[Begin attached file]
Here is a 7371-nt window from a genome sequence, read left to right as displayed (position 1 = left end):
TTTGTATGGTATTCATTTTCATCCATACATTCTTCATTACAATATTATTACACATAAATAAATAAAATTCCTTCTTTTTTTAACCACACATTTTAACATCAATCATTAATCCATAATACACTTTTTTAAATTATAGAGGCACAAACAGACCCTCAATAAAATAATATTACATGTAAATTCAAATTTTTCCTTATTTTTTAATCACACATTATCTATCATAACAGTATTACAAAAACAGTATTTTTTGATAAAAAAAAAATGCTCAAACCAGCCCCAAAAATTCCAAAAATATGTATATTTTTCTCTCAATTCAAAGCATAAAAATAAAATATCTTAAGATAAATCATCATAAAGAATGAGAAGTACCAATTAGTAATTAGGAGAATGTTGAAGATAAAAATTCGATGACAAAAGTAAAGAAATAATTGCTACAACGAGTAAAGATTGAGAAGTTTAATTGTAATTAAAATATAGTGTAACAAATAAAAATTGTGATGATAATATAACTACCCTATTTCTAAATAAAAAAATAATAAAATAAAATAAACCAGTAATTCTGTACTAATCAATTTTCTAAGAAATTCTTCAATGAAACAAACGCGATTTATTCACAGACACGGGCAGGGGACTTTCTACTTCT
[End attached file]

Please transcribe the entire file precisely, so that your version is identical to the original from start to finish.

Here is a 7371-nt window from a genome sequence, read left to right as displayed (position 1 = left end):
TTTGTATGGTATTCATTTTCATCCATACATTCTTCATTACAATATTATTACACATAAATAAATAAAATTCCTTCTTTTTTTAACCACACATTTTAACATCAATCATTAATCCATAATACACTTTTTTAAATTATAGAGGCACAAACAGACCCTCAATAAAATAATATTACATGTAAATTCAAATTTTTCCTTATTTTTTAATCACACATTATCTATCATAACAGTATTACAAAAACAGTATTTTTTGATAAAAAAAAAATGCTCAAACCAGCCCCAAAAATTCCAAAAATATGTATATTTTTCTCTCAATTCAAAGCATAAAAATAAAATATCTTAAGATAAATCATCATAAAGAATGAGAAGTACCAATTAGTAATTAGGAGAATGTTGAAGATAAAAATTCGATGACAAAAGTAAAGAAATAATTGCTACAACGAGTAAAGATTGAGAAGTTTAATTGTAATTAAAATATAGTGTAACAAATAAAAATTGTGATGATAATATAACTACCCTATTTCTAAATAAAAAAATAATAAAATAAAATAAACCAGTAATTCTGTACTAATCAATTTTCTAAGAAATTCTTCAATGAAACAAACGCGATTTATTCACAGACACGGGCAGGGGACTTTCTACTTCT